Researchers from the University of Maryland have developed a technique to ‘turn off’ multidrug-resistant capabilities in certain cancers.

Published in Nature Communications, their study demonstrated the potential application of a technique that uses nanoparticles and near infrared laser treatment to cause cancer cells to lose their multidrug resistance capabilities.

Multidrug resistance presents a major problem for oncology treatment. Cancers have the ability to develop resistance to traditional therapies, causing chemotherapy to fail. Chemotherapy can be used to kill the drug-sensitive cancer cells, but the drug-resistant cells that remain can cause tumours to return and cancer metastasis─the development of secondary tumours in other parts of the body.

One of the main reasons cancer cells develop resistance is the overexpression of efflux pumps─proteins that protect a cell by pumping out unwanted toxic substances before they can reach their intended target. These cause multidrug resistance by pumping out chemotherapy drugs before they can eliminate cancer cells.

Tested by the researchers on mice, the new technique works by delivering drug-laden nanoparticles and near infrared laser treatment to the mitochondria of the cancer cells. This prevents chemical energy from being supplied to the efflux pumps, thus causing them to lose their multidrug-resistant abilities.

Researchers found that the cells lost their resistance to drugs for at least five days, long enough for chemotherapy to target the once-resistant cells. This means that, if the technology is developed for use in humans, cancer patients may require a lower dose of chemotherapy.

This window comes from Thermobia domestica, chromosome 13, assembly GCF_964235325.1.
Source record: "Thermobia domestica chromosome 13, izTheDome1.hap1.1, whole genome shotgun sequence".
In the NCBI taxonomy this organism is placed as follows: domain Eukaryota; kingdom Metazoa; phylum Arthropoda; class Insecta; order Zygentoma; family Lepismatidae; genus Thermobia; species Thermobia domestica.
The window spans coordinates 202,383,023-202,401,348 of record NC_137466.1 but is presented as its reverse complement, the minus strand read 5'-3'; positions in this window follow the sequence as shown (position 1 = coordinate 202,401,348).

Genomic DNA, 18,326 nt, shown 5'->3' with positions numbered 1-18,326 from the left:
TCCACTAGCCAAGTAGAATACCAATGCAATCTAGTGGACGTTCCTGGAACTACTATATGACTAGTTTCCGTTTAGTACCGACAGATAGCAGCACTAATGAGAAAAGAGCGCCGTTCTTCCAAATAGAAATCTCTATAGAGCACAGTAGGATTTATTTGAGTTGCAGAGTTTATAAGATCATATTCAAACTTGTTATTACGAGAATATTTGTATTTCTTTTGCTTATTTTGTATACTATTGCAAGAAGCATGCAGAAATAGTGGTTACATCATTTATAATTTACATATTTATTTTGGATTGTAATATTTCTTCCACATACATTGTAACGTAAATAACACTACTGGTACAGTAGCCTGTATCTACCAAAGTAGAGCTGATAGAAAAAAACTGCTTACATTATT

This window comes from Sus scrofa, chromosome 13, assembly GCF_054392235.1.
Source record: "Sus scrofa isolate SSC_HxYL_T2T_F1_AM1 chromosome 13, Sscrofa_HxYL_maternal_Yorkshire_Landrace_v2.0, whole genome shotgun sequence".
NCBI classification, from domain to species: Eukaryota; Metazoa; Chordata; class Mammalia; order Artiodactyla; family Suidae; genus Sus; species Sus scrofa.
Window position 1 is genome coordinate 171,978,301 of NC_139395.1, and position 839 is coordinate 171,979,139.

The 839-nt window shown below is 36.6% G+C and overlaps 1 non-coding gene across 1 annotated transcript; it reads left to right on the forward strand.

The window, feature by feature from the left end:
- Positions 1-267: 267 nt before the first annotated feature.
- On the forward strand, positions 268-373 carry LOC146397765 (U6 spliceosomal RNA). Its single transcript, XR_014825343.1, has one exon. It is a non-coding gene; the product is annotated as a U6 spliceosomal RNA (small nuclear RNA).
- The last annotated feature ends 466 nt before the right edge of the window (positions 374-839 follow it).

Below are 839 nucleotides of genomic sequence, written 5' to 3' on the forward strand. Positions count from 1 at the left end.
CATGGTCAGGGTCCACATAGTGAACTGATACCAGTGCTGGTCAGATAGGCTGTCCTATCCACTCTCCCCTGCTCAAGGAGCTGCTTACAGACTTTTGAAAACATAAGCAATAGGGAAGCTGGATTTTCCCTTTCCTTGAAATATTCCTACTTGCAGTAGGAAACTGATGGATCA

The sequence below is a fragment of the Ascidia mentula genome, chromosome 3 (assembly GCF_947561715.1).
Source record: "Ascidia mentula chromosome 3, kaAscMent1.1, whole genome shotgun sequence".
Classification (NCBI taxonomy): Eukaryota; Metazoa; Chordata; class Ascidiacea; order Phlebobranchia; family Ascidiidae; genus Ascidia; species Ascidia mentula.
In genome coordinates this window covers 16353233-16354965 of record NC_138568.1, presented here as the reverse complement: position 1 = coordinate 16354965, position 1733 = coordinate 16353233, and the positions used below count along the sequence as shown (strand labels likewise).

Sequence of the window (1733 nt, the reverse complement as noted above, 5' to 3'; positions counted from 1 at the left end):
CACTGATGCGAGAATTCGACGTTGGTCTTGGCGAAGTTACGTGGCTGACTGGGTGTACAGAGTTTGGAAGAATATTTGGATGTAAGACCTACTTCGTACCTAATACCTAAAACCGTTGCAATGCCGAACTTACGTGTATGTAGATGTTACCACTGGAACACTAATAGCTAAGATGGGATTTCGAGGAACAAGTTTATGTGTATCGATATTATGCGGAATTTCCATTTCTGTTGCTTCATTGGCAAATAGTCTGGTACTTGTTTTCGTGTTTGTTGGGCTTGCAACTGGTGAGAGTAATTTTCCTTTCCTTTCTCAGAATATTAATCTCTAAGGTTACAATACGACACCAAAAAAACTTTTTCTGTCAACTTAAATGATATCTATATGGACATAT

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Bioengineering professor and lead researcher He Xiaoming said: “For years, researchers have focused on delivering more chemotherapy drugs into cancer cells using nanoparticles, without targeting the root of drug resistance.

“This meant that the cancer cells maintained their ability to expel the chemotherapy drugs, which limited any enhancement of the cancer therapy. To address this challenge, our research group is using nanoparticles not only to deliver more chemotherapy drugs to the target site within cancer cells, but also to compromise the function of the efflux pumps and thereby significantly improve safety and efficacy of cancer therapy.”

The study provides a promising nanotechnology-based strategy for fighting against cancer multidrug resistance.